A knowledgeable mold buyer today needs to know about more than mold steels. There are also numerous coatings and treatments that can prolong tool life or add performance, such as lubricity for easier resin flow.
Today's plastic materials can be pretty rough on injection molds. Challenges to mold maintenance extend beyond glass- and mineral-fillers to include rice hulls, wood fibers, metal powders, flame retardants, and other additives—not to mention the resins themselves. Aggressive conditions of outgassing and moisture acidity often accompany abrasive wear as potential insults to expensive tooling.
In addition, growing tool complexity involves tinier, more intricate flow passages and more frequent use of moving cores and slides. All these factors have prompted development of a wider variety of mold coatings that can keep molds operating longer between repairs.
Tried and true
Before considering some of the newer, high-tech coatings, it's worth remembering that an old, reliable coating like hard chrome or electroless nickel is sometimes the way to go. One advantage of hard chrome is that it has a hardness of 72 Rockwell C (RC) and is applied at the low temperature of 130 F. When applied in its purest form, it allows you to achieve any SPI finish on your tooling.
Hard chrome is often a good choice for electrical circuit-breaker molds since they use materials containing as much as 40% glass. To help combat erosion and prevent severely damaging gates and surrounding mold areas, we usually recommend a high-diamond polish on a hard-chrome coating of 0.0003 to 0.0005 in.
The downside can be cost, since chrome plating is limited to areas accessible by an anode. If your mold has complex details, it could require an extra conforming anode that adds time and expense to the project. Another possible drawback is chrome's environmental impact—chromium is a carcinogen. Some companies are attempting to develop better, "cleaner" alternatives, but so far we're not aware of anything that matches hard chrome's benefits from a tooling perspective.
Like hard chrome, electroless nickel has been used successfully for years, particularly to protect molds where corrosive off-gassing is created by materials such as PVC or halogenated fire retardants. It is not uncommon to see such resins produce an orange rust, corroding the unprotected mold almost right before your eyes. Products mold ed of such materials for the electronic or medical industry often cannot tolerate the presence of any oxidation byproducts.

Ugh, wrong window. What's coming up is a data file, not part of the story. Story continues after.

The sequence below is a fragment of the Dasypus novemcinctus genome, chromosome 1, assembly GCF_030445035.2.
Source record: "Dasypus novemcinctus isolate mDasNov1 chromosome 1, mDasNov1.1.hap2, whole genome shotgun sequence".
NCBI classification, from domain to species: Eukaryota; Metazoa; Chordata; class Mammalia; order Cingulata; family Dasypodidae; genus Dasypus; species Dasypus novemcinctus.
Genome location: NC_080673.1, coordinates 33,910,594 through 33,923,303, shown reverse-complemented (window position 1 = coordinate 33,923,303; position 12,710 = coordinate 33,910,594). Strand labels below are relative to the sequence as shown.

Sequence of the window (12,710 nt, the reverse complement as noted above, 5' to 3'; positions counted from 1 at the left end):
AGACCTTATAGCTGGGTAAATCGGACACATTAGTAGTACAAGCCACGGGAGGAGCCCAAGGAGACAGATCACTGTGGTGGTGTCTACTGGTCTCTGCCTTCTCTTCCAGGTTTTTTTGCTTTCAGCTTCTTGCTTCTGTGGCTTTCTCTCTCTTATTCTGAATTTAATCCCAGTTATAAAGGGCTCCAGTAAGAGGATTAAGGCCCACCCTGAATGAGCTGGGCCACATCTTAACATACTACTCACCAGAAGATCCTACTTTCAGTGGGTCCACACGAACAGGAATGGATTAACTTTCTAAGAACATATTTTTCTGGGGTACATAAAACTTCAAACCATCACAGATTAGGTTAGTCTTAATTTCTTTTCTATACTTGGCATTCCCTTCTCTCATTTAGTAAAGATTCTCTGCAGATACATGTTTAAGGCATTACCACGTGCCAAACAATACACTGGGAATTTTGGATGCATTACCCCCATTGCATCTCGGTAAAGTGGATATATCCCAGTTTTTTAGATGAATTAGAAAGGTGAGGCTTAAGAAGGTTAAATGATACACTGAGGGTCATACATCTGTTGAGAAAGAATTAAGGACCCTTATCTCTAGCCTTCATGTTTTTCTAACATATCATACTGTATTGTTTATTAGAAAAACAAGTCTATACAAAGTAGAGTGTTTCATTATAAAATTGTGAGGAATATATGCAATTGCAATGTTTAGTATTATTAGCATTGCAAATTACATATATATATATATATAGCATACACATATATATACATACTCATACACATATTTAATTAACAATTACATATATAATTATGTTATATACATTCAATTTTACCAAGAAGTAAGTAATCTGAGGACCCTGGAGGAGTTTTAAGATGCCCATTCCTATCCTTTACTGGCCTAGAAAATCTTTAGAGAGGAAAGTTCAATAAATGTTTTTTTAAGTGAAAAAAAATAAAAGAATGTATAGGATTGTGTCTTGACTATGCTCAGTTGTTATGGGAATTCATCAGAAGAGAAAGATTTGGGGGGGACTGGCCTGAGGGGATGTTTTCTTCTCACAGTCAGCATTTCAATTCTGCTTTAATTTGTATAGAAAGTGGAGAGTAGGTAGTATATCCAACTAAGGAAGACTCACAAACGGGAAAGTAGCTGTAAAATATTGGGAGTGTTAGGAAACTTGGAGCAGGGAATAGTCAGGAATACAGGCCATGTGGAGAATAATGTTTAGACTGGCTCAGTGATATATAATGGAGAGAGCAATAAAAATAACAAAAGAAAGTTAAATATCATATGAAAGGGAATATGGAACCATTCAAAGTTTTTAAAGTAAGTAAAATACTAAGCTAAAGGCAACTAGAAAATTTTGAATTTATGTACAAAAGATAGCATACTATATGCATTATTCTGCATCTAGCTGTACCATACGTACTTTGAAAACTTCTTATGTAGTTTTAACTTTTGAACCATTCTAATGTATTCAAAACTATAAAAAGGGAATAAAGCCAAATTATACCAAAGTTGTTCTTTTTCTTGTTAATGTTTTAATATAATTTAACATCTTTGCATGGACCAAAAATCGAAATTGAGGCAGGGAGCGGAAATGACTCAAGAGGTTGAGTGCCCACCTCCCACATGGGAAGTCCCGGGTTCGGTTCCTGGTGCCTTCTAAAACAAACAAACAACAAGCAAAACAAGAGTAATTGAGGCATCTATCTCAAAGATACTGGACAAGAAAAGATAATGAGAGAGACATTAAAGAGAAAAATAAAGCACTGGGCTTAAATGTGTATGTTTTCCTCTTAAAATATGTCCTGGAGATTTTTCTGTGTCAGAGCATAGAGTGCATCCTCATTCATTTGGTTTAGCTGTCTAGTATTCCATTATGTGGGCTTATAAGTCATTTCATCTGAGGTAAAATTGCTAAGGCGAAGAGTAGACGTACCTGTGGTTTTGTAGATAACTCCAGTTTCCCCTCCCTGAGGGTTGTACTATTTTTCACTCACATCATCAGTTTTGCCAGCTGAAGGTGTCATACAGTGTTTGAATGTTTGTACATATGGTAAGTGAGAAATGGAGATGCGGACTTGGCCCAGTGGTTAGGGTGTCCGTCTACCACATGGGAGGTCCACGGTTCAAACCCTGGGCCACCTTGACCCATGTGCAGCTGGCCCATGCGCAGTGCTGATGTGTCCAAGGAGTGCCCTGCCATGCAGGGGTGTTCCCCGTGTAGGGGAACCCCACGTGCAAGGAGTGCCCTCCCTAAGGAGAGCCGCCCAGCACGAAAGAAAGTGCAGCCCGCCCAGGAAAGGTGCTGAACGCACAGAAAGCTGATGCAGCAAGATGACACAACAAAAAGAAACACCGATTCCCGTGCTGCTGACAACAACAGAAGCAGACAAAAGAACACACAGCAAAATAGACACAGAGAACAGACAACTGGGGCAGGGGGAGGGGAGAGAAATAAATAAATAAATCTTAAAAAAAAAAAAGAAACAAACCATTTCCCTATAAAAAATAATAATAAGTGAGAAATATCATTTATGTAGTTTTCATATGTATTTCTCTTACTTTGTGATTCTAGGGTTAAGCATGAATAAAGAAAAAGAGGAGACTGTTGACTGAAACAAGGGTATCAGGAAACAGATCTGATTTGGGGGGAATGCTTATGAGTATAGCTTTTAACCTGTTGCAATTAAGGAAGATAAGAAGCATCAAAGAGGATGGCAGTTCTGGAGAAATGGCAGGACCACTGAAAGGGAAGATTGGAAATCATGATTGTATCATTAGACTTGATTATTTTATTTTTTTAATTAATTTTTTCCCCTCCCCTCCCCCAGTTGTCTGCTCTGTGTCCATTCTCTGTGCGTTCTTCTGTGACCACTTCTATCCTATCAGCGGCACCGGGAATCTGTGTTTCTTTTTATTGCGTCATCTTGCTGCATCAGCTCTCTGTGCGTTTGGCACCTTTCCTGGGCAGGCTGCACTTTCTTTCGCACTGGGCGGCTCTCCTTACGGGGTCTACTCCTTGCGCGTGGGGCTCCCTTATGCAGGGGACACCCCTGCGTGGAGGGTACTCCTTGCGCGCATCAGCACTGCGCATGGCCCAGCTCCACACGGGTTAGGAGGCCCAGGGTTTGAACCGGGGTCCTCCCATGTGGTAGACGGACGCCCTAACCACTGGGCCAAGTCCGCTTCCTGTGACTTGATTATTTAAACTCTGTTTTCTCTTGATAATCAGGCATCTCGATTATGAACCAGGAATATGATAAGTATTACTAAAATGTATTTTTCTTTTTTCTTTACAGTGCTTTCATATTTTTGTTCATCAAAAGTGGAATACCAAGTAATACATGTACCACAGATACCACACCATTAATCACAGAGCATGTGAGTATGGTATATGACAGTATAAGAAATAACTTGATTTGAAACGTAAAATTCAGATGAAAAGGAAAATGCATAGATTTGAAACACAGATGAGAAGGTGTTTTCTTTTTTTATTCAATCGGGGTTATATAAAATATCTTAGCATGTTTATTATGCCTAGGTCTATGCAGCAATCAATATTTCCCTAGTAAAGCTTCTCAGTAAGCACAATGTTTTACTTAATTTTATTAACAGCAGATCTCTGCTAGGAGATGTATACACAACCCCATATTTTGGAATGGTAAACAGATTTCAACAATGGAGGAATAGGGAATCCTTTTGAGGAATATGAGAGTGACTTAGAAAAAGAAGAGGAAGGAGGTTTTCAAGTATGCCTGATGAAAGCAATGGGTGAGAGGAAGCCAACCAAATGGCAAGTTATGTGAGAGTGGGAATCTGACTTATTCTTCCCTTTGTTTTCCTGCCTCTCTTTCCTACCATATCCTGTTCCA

|Injection Mold Coatings|
|Coating||Trade Name||Rockwell Hardness||Coefficient of Friction Against Steel||Applied Temp.||Benefits||Mold Applications|
|Hard Chrome||QQ-C-320a||72 RC||0.20 or less||130 F||Good abrasion resistance.||Glass-filled resins; not for PVC.|
|50 RC||0.45 or less||185 F||Moderate abrasion & excellent corrosion resistance.||Uniform deposit needed; PVC moding.|
|Nickel-Cobalt||NiHarda||62 RC||0.24 or less||185 F||Good abrasion & corosion resistance.||Uniform deposit on complex details; good chrome alternative.|
|Diamond-Chrome||Dia-Clusta||85+ RC||0.015 or less||130 F||Excellent abrasion resistace.||Moving slides, rotating cores, locks.|
|Nickel-PTFE||Nicklona||45 RC||0.10 or less||185 F||Excellent corrosion resistance, high lubricity.||Eases release in deep ribs, no-draft cores, textured surfaces, hard-to-eject resins.|
|Nickel-Boron Nitride||NiBorea||54-67 RC||0.05||185 F||Excellent lubricity, high wear and corrosion resistance, higher heat resistance than PTFE-based coatings, uniform deposit, easily strippable, no effect on thermal conductivity.||Abrasive resins, unscrewing cores, high-wear parts, fast-cycling molds.|
|Titanium Nitride (TiN)||Balinit Ab||90 RC||0.40||900-950 F||Abrasion & corrosion resistance, lubricity.||Ejector guides, cores, cavitites, glass-filled resins, PVC|
|aBales Mold Service. bBalzers, Inc.|
Electroless nickel does an excellent job of resisting oxidation because it plates very uniformly in thin deposits of 0.0002 to 0.0003 in. Even in tight areas of detailed parts, electroless nickel at 50 RC hardness is ideal for corrosion protection. It can be deposited in very accurate thicknesses of 0.002 to 0.003 in. and is easily machined. Thus, electroless nickel is often used for dimensional build-ups under flash chrome and for enlarging threaded cores and inserts or precisely sizing cavities. It also works very well on entire mold bases, A and B plates, ejector-base housings, pin plates, and pillar supports, providing years of low-maintenance, rust-free operation.
New coating science
If you are molding highly intricate parts using glass-filled materials, you might think using hard chrome will be sufficient because it is a classic, reliable way to protect your mold from both corrosion and abrasion. However, hard chrome, for all its benefits, does not tend to plate uniformly in detailed areas like ribs and bosses. There is a newer solution called NiHard, a nickel-cobalt alloy coating that Bales developed to overcome that limitation. As far as we know, there is no other product like it.